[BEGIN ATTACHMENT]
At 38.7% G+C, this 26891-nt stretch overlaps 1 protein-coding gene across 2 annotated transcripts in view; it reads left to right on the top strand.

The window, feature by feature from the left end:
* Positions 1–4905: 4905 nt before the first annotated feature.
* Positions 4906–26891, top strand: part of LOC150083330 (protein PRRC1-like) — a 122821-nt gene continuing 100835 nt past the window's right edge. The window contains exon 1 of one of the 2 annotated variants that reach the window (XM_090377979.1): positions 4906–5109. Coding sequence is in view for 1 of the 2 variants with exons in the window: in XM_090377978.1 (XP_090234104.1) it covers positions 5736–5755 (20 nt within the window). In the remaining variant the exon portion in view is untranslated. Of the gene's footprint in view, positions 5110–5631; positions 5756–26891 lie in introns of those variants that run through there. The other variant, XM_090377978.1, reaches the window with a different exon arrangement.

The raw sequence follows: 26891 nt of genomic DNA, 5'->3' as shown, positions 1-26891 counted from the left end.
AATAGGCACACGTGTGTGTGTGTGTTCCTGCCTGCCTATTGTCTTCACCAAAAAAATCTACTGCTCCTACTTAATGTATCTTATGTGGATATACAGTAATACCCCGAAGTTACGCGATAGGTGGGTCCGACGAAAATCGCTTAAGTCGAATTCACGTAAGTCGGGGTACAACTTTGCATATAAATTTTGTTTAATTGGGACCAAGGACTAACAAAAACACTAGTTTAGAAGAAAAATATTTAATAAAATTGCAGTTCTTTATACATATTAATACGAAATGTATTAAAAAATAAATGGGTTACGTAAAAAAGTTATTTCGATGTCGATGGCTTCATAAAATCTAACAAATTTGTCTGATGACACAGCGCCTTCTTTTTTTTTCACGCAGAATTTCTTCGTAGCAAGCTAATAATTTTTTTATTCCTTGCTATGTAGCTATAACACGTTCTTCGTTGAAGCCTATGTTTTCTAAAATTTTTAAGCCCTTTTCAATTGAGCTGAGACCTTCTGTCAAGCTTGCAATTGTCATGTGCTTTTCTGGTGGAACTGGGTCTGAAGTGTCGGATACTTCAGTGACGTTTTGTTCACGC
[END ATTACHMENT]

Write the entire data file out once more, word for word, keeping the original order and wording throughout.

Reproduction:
At 38.7% G+C, this 26891-nt stretch overlaps 1 protein-coding gene across 2 annotated transcripts in view; it reads left to right on the top strand.

The window, feature by feature from the left end:
* Positions 1–4905: 4905 nt before the first annotated feature.
* Positions 4906–26891, top strand: part of LOC150083330 (protein PRRC1-like) — a 122821-nt gene continuing 100835 nt past the window's right edge. The window contains exon 1 of one of the 2 annotated variants that reach the window (XM_090377979.1): positions 4906–5109. Coding sequence is in view for 1 of the 2 variants with exons in the window: in XM_090377978.1 (XP_090234104.1) it covers positions 5736–5755 (20 nt within the window). In the remaining variant the exon portion in view is untranslated. Of the gene's footprint in view, positions 5110–5631; positions 5756–26891 lie in introns of those variants that run through there. The other variant, XM_090377978.1, reaches the window with a different exon arrangement.

The raw sequence follows: 26891 nt of genomic DNA, 5'->3' as shown, positions 1-26891 counted from the left end.
AATAGGCACACGTGTGTGTGTGTGTTCCTGCCTGCCTATTGTCTTCACCAAAAAAATCTACTGCTCCTACTTAATGTATCTTATGTGGATATACAGTAATACCCCGAAGTTACGCGATAGGTGGGTCCGACGAAAATCGCTTAAGTCGAATTCACGTAAGTCGGGGTACAACTTTGCATATAAATTTTGTTTAATTGGGACCAAGGACTAACAAAAACACTAGTTTAGAAGAAAAATATTTAATAAAATTGCAGTTCTTTATACATATTAATACGAAATGTATTAAAAAATAAATGGGTTACGTAAAAAAGTTATTTCGATGTCGATGGCTTCATAAAATCTAACAAATTTGTCTGATGACACAGCGCCTTCTTTTTTTTTCACGCAGAATTTCTTCGTAGCAAGCTAATAATTTTTTTATTCCTTGCTATGTAGCTATAACACGTTCTTCGTTGAAGCCTATGTTTTCTAAAATTTTTAAGCCCTTTTCAATTGAGCTGAGACCTTCTGTCAAGCTTGCAATTGTCATGTGCTTTTCTGGTGGAACTGGGTCTGAAGTGTCGGATACTTCAGTGACGTTTTGTTCACGC